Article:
Sherry Rehman, a former diplomat, has become the country's first opposition leader in the upper house of parliament as women take on more prominent roles in Pakistani politics.

Pakistani legislator Sherry Rehman (R) from Pakistan's Peoples Party who moved the bill against honour killing, talks to media with other lawmakers outside the parliament in Islamabad, Pakistan. October 6, 2016.
Pakistani legislator Sherry Rehman (R) from Pakistan's Peoples Party who moved the bill against honour killing, talks to media with other lawmakers outside the parliament in Islamabad, Pakistan. October 6, 2016. (AP)

A senior Pakistani woman lawmaker from the party of former prime minister Benazir Bhutto has become the country's first opposition leader in the upper house of parliament, officials said on Friday, a sign of the increasing role women have in this Islamic nation's legislature.

Sherry Rehman, a former diplomat who served as Pakistan's ambassador to the United States from 2011 to 2013, has been a member of the Senate since 2015. She is also a former journalist and prominent human rights activist in Pakistan.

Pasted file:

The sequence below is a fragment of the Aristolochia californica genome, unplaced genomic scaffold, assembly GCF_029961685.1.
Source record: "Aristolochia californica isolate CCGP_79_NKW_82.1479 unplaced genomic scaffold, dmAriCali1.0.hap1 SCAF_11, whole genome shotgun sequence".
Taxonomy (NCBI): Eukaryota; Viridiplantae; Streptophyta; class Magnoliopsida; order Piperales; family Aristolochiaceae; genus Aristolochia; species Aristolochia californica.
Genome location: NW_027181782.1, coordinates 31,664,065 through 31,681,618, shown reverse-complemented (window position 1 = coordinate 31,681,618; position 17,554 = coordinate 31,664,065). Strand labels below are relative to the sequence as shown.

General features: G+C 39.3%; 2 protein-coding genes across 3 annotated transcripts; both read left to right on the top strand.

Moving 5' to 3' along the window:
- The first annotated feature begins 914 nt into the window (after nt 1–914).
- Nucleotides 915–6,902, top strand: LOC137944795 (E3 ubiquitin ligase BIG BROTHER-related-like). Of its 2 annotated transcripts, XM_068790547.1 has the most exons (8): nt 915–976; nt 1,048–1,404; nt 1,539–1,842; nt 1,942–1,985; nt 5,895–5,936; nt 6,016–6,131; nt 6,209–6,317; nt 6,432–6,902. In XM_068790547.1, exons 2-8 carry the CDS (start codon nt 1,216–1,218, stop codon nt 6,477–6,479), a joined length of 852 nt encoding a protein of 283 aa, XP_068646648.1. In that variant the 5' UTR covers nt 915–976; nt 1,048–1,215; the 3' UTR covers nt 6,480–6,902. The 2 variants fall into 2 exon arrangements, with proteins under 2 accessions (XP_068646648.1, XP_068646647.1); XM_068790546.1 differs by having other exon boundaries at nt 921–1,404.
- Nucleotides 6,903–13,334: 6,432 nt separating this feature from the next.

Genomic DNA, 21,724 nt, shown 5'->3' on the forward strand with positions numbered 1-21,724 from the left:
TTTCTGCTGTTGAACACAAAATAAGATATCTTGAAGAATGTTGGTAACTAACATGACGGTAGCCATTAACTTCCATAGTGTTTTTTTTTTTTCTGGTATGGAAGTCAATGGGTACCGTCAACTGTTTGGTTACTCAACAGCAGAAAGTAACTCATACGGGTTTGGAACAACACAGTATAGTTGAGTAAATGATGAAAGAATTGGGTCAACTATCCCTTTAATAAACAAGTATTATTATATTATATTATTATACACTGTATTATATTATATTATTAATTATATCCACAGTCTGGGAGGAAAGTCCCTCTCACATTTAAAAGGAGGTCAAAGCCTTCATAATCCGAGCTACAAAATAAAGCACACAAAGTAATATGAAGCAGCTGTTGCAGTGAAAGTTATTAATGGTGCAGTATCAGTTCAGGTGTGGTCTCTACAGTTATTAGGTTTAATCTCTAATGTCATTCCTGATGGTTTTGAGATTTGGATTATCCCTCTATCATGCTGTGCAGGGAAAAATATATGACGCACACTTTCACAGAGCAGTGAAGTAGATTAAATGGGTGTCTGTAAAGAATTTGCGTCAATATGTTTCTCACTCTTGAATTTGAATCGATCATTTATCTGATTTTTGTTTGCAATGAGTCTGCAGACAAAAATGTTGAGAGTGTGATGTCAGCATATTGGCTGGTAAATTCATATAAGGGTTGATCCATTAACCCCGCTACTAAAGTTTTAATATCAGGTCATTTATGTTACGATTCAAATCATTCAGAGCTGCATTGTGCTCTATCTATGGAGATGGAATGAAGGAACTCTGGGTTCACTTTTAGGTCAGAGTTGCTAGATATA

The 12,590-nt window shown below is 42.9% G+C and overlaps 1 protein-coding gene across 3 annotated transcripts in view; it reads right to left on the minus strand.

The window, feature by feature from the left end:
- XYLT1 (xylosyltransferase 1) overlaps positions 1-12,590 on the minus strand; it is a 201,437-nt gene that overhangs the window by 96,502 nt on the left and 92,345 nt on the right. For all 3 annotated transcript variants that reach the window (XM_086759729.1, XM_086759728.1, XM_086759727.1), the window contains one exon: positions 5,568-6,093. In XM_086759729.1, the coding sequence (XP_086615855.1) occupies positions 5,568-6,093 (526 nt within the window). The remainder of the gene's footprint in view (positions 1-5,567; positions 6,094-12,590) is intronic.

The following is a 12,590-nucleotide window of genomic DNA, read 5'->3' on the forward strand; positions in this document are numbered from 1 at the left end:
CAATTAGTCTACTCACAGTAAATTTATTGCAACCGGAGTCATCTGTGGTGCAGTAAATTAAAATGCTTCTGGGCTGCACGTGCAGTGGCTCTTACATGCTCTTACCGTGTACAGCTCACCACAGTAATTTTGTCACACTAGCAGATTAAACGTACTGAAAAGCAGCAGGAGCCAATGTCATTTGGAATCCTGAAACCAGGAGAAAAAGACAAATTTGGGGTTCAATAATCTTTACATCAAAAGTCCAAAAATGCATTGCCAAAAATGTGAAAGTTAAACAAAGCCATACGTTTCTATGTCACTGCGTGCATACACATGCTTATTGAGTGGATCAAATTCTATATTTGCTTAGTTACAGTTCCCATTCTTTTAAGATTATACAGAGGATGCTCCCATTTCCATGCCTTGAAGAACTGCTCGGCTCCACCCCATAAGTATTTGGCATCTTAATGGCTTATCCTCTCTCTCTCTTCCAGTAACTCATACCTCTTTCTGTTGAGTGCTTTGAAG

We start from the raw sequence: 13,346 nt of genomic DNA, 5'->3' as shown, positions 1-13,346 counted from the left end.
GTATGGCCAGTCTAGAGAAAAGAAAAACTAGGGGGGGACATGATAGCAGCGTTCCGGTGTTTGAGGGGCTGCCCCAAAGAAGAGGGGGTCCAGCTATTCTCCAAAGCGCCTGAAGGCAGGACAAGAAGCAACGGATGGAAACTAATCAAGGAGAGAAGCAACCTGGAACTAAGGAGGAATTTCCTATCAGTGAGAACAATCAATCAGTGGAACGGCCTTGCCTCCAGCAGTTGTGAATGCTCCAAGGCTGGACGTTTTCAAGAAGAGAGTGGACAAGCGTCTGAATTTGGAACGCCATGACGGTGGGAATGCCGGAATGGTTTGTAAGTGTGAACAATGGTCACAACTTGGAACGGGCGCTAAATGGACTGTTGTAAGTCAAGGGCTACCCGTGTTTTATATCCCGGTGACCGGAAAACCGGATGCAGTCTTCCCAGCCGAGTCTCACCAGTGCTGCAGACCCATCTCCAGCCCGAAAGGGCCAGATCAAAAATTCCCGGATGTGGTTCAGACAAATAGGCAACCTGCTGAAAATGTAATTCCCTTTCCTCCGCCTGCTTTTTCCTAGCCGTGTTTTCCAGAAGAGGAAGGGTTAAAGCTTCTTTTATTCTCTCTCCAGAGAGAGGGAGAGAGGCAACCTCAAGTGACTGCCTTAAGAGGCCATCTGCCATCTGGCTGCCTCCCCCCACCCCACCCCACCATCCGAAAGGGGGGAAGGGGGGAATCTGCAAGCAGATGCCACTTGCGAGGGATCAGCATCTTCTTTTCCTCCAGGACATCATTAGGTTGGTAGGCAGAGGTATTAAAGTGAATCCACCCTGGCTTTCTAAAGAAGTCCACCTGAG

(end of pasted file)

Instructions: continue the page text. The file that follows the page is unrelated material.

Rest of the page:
Muhammad Sadiq Sanjrani, recently elected senate chairman, announced Rehman's appointment, which was confirmed on Friday. She replaced her Pakistan Peoples Party (PPP) colleague Aitzaz Ahsan who retired this month.

Azam Swati, a lawmaker from cricketer-turned-politician Imran Khan's party, had hoped to win the post but lost the bid to Rehman, the only other candidate, who won support of more lawmakers. She is among 20 women lawmakers in the 104-member senate.

Former president and PPP co-chairperson Asif Ali Zardari said he nominated Rehman for the post in recognition of her service to democracy.

PPP has a history of supporting women in positions of power, including a former speaker of parliament.

Rehman has closely worked with Bhutto, killed in a bomb attack at an election rally in 2007. Bhutto was Pakistan's first woman prime minister.

Bhutto struggled to revive democracy after former military dictator General Ziaul Haq toppled her father Zulfikar Ali Bhutto's government and later hanged him, in 1979.

A statement from Bhutto's party congratulated Rehman on her appointment. Rehman tweeted her gratitude to her party and political allies and vowed to work to uphold the constitution.

Among the newly elected Senate members, Pakistan swore in earlier this month was, for the first time, a woman from the country's marginalised Hindu minority.

Krishna Kumari, who hails from the so-called untouchables in the still prevailing caste system, was elected from the southern Sindh province in a vote that also saw a Taliban-linked cleric defeated in the northwest despite backing by moderate parties.

Meet Krishna Kumari Kohli, Pakistan’s first ever Dalit senator.

Source: AP